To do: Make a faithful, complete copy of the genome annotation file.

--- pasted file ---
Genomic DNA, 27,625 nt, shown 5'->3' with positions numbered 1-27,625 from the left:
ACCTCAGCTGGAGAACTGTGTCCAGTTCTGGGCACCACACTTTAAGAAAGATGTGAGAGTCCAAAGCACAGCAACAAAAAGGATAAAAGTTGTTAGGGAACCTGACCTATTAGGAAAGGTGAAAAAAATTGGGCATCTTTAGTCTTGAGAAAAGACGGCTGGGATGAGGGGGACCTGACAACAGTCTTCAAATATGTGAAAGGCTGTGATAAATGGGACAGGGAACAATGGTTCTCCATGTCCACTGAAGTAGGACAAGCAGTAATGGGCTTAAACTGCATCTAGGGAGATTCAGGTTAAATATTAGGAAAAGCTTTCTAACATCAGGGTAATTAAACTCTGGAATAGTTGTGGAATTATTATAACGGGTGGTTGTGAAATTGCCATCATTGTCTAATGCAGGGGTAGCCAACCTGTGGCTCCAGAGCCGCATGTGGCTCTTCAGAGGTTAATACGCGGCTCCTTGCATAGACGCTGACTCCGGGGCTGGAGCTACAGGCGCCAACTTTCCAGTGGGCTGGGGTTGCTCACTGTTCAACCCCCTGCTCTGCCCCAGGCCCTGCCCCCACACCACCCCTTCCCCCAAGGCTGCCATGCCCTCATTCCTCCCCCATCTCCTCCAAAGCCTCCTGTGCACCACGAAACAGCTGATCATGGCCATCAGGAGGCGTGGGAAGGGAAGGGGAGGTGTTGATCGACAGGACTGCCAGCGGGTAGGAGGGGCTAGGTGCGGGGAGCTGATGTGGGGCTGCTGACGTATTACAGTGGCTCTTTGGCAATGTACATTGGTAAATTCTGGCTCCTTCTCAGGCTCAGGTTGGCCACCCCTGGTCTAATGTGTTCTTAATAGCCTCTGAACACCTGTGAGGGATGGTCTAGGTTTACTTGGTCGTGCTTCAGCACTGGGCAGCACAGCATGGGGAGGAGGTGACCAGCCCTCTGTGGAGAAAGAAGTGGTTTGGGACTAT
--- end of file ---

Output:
Genomic DNA, 27,625 nt, shown 5'->3' with positions numbered 1-27,625 from the left:
ACCTCAGCTGGAGAACTGTGTCCAGTTCTGGGCACCACACTTTAAGAAAGATGTGAGAGTCCAAAGCACAGCAACAAAAAGGATAAAAGTTGTTAGGGAACCTGACCTATTAGGAAAGGTGAAAAAAATTGGGCATCTTTAGTCTTGAGAAAAGACGGCTGGGATGAGGGGGACCTGACAACAGTCTTCAAATATGTGAAAGGCTGTGATAAATGGGACAGGGAACAATGGTTCTCCATGTCCACTGAAGTAGGACAAGCAGTAATGGGCTTAAACTGCATCTAGGGAGATTCAGGTTAAATATTAGGAAAAGCTTTCTAACATCAGGGTAATTAAACTCTGGAATAGTTGTGGAATTATTATAACGGGTGGTTGTGAAATTGCCATCATTGTCTAATGCAGGGGTAGCCAACCTGTGGCTCCAGAGCCGCATGTGGCTCTTCAGAGGTTAATACGCGGCTCCTTGCATAGACGCTGACTCCGGGGCTGGAGCTACAGGCGCCAACTTTCCAGTGGGCTGGGGTTGCTCACTGTTCAACCCCCTGCTCTGCCCCAGGCCCTGCCCCCACACCACCCCTTCCCCCAAGGCTGCCATGCCCTCATTCCTCCCCCATCTCCTCCAAAGCCTCCTGTGCACCACGAAACAGCTGATCATGGCCATCAGGAGGCGTGGGAAGGGAAGGGGAGGTGTTGATCGACAGGACTGCCAGCGGGTAGGAGGGGCTAGGTGCGGGGAGCTGATGTGGGGCTGCTGACGTATTACAGTGGCTCTTTGGCAATGTACATTGGTAAATTCTGGCTCCTTCTCAGGCTCAGGTTGGCCACCCCTGGTCTAATGTGTTCTTAATAGCCTCTGAACACCTGTGAGGGATGGTCTAGGTTTACTTGGTCGTGCTTCAGCACTGGGCAGCACAGCATGGGGAGGAGGTGACCAGCCCTCTGTGGAGAAAGAAGTGGTTTGGGACTAT